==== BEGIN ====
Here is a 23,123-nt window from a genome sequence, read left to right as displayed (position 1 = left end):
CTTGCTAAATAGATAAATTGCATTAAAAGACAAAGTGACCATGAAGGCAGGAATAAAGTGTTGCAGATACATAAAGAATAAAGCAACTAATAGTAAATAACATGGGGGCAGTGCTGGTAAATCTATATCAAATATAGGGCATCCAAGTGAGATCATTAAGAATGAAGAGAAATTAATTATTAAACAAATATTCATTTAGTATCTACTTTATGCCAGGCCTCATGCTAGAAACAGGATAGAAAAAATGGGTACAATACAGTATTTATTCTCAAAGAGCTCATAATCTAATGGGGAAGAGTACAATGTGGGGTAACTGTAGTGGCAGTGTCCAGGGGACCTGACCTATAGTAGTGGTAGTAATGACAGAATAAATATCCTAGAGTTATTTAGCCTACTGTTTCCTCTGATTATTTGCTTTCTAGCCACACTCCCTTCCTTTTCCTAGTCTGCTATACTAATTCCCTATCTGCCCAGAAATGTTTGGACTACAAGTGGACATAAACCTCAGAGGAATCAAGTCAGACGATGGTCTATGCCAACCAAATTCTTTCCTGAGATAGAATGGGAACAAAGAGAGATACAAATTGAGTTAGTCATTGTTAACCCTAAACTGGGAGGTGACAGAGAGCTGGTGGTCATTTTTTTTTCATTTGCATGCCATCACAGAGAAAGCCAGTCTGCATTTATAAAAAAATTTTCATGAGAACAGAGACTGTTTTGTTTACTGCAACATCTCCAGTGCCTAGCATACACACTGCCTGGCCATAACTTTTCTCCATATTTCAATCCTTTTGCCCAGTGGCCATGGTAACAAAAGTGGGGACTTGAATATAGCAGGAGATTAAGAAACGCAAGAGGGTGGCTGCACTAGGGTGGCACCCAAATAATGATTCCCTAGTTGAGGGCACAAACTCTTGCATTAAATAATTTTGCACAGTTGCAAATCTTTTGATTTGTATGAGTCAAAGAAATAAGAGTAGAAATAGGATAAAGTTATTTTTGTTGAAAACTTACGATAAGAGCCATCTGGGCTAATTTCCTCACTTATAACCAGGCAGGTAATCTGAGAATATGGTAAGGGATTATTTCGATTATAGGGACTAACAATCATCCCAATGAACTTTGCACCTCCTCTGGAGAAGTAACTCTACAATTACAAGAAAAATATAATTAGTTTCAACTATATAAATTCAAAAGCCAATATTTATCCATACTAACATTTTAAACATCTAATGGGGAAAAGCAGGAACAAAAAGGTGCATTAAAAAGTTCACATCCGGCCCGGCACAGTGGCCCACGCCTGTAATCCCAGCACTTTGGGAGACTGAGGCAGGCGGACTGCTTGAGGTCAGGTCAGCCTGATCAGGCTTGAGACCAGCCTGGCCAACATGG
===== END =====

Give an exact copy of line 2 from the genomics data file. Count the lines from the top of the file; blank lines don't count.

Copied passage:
CTTGCTAAATAGATAAATTGCATTAAAAGACAAAGTGACCATGAAGGCAGGAATAAAGTGTTGCAGATACATAAAGAATAAAGCAACTAATAGTAAATAACATGGGGGCAGTGCTGGTAAATCTATATCAAATATAGGGCATCCAAGTGAGATCATTAAGAATGAAGAGAAATTAATTATTAAACAAATATTCATTTAGTATCTACTTTATGCCAGGCCTCATGCTAGAAACAGGATAGAAAAAATGGGTACAATACAGTATTTATTCTCAAAGAGCTCATAATCTAATGGGGAAGAGTACAATGTGGGGTAACTGTAGTGGCAGTGTCCAGGGGACCTGACCTATAGTAGTGGTAGTAATGACAGAATAAATATCCTAGAGTTATTTAGCCTACTGTTTCCTCTGATTATTTGCTTTCTAGCCACACTCCCTTCCTTTTCCTAGTCTGCTATACTAATTCCCTATCTGCCCAGAAATGTTTGGACTACAAGTGGACATAAACCTCAGAGGAATCAAGTCAGACGATGGTCTATGCCAACCAAATTCTTTCCTGAGATAGAATGGGAACAAAGAGAGATACAAATTGAGTTAGTCATTGTTAACCCTAAACTGGGAGGTGACAGAGAGCTGGTGGTCATTTTTTTTTCATTTGCATGCCATCACAGAGAAAGCCAGTCTGCATTTATAAAAAAATTTTCATGAGAACAGAGACTGTTTTGTTTACTGCAACATCTCCAGTGCCTAGCATACACACTGCCTGGCCATAACTTTTCTCCATATTTCAATCCTTTTGCCCAGTGGCCATGGTAACAAAAGTGGGGACTTGAATATAGCAGGAGATTAAGAAACGCAAGAGGGTGGCTGCACTAGGGTGGCACCCAAATAATGATTCCCTAGTTGAGGGCACAAACTCTTGCATTAAATAATTTTGCACAGTTGCAAATCTTTTGATTTGTATGAGTCAAAGAAATAAGAGTAGAAATAGGATAAAGTTATTTTTGTTGAAAACTTACGATAAGAGCCATCTGGGCTAATTTCCTCACTTATAACCAGGCAGGTAATCTGAGAATATGGTAAGGGATTATTTCGATTATAGGGACTAACAATCATCCCAATGAACTTTGCACCTCCTCTGGAGAAGTAACTCTACAATTACAAGAAAAATATAATTAGTTTCAACTATATAAATTCAAAAGCCAATATTTATCCATACTAACATTTTAAACATCTAATGGGGAAAAGCAGGAACAAAAAGGTGCATTAAAAAGTTCACATCCGGCCCGGCACAGTGGCCCACGCCTGTAATCCCAGCACTTTGGGAGACTGAGGCAGGCGGACTGCTTGAGGTCAGGTCAGCCTGATCAGGCTTGAGACCAGCCTGGCCAACATGG